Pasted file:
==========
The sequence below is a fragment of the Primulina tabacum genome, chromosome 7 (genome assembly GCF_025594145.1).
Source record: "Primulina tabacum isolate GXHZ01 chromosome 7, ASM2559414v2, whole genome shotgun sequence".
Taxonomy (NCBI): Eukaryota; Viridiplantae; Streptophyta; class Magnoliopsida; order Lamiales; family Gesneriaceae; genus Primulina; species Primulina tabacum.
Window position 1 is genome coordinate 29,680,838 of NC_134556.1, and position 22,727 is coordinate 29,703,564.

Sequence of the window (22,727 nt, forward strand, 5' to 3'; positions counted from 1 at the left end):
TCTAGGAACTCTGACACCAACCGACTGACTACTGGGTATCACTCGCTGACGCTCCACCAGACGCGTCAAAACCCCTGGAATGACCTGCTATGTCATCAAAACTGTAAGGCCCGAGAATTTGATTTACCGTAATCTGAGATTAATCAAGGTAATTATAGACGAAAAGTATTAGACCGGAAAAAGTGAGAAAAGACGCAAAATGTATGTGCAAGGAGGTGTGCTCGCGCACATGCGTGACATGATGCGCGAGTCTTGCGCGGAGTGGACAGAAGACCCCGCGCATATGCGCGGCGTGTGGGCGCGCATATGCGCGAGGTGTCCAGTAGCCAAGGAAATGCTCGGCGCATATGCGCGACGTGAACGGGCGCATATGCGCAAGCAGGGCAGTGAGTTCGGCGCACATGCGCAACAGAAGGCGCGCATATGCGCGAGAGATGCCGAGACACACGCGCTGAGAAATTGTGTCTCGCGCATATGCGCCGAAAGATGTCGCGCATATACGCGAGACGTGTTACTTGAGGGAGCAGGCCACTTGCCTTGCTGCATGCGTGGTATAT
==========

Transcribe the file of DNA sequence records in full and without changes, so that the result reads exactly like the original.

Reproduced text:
The sequence below is a fragment of the Primulina tabacum genome, chromosome 7 (genome assembly GCF_025594145.1).
Source record: "Primulina tabacum isolate GXHZ01 chromosome 7, ASM2559414v2, whole genome shotgun sequence".
Taxonomy (NCBI): Eukaryota; Viridiplantae; Streptophyta; class Magnoliopsida; order Lamiales; family Gesneriaceae; genus Primulina; species Primulina tabacum.
Window position 1 is genome coordinate 29,680,838 of NC_134556.1, and position 22,727 is coordinate 29,703,564.

Sequence of the window (22,727 nt, forward strand, 5' to 3'; positions counted from 1 at the left end):
TCTAGGAACTCTGACACCAACCGACTGACTACTGGGTATCACTCGCTGACGCTCCACCAGACGCGTCAAAACCCCTGGAATGACCTGCTATGTCATCAAAACTGTAAGGCCCGAGAATTTGATTTACCGTAATCTGAGATTAATCAAGGTAATTATAGACGAAAAGTATTAGACCGGAAAAAGTGAGAAAAGACGCAAAATGTATGTGCAAGGAGGTGTGCTCGCGCACATGCGTGACATGATGCGCGAGTCTTGCGCGGAGTGGACAGAAGACCCCGCGCATATGCGCGGCGTGTGGGCGCGCATATGCGCGAGGTGTCCAGTAGCCAAGGAAATGCTCGGCGCATATGCGCGACGTGAACGGGCGCATATGCGCAAGCAGGGCAGTGAGTTCGGCGCACATGCGCAACAGAAGGCGCGCATATGCGCGAGAGATGCCGAGACACACGCGCTGAGAAATTGTGTCTCGCGCATATGCGCCGAAAGATGTCGCGCATATACGCGAGACGTGTTACTTGAGGGAGCAGGCCACTTGCCTTGCTGCATGCGTGGTATAT